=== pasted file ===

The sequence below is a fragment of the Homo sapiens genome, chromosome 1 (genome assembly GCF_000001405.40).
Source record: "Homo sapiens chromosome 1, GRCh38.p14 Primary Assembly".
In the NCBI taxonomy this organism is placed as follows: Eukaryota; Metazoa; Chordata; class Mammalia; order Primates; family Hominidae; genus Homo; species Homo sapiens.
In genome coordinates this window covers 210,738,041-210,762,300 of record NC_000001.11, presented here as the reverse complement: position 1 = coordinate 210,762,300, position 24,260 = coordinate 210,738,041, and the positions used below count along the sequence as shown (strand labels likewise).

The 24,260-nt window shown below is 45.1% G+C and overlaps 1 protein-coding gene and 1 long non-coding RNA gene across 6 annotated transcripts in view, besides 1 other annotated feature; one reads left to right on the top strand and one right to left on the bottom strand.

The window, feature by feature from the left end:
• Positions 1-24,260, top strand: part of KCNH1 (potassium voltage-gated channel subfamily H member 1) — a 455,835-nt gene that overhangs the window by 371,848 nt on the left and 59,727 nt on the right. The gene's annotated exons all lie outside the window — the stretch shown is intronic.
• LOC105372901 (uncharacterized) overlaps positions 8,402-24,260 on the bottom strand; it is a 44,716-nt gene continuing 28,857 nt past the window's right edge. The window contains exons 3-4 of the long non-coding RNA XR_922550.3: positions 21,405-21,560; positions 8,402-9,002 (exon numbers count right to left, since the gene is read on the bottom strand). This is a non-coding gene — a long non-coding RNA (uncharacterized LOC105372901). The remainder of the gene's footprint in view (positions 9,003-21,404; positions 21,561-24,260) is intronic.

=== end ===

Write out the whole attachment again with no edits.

The sequence below is a fragment of the Homo sapiens genome, chromosome 1 (genome assembly GCF_000001405.40).
Source record: "Homo sapiens chromosome 1, GRCh38.p14 Primary Assembly".
In the NCBI taxonomy this organism is placed as follows: Eukaryota; Metazoa; Chordata; class Mammalia; order Primates; family Hominidae; genus Homo; species Homo sapiens.
In genome coordinates this window covers 210,738,041-210,762,300 of record NC_000001.11, presented here as the reverse complement: position 1 = coordinate 210,762,300, position 24,260 = coordinate 210,738,041, and the positions used below count along the sequence as shown (strand labels likewise).

The 24,260-nt window shown below is 45.1% G+C and overlaps 1 protein-coding gene and 1 long non-coding RNA gene across 6 annotated transcripts in view, besides 1 other annotated feature; one reads left to right on the top strand and one right to left on the bottom strand.

The window, feature by feature from the left end:
• Positions 1-24,260, top strand: part of KCNH1 (potassium voltage-gated channel subfamily H member 1) — a 455,835-nt gene that overhangs the window by 371,848 nt on the left and 59,727 nt on the right. The gene's annotated exons all lie outside the window — the stretch shown is intronic.
• LOC105372901 (uncharacterized) overlaps positions 8,402-24,260 on the bottom strand; it is a 44,716-nt gene continuing 28,857 nt past the window's right edge. The window contains exons 3-4 of the long non-coding RNA XR_922550.3: positions 21,405-21,560; positions 8,402-9,002 (exon numbers count right to left, since the gene is read on the bottom strand). This is a non-coding gene — a long non-coding RNA (uncharacterized LOC105372901). The remainder of the gene's footprint in view (positions 9,003-21,404; positions 21,561-24,260) is intronic.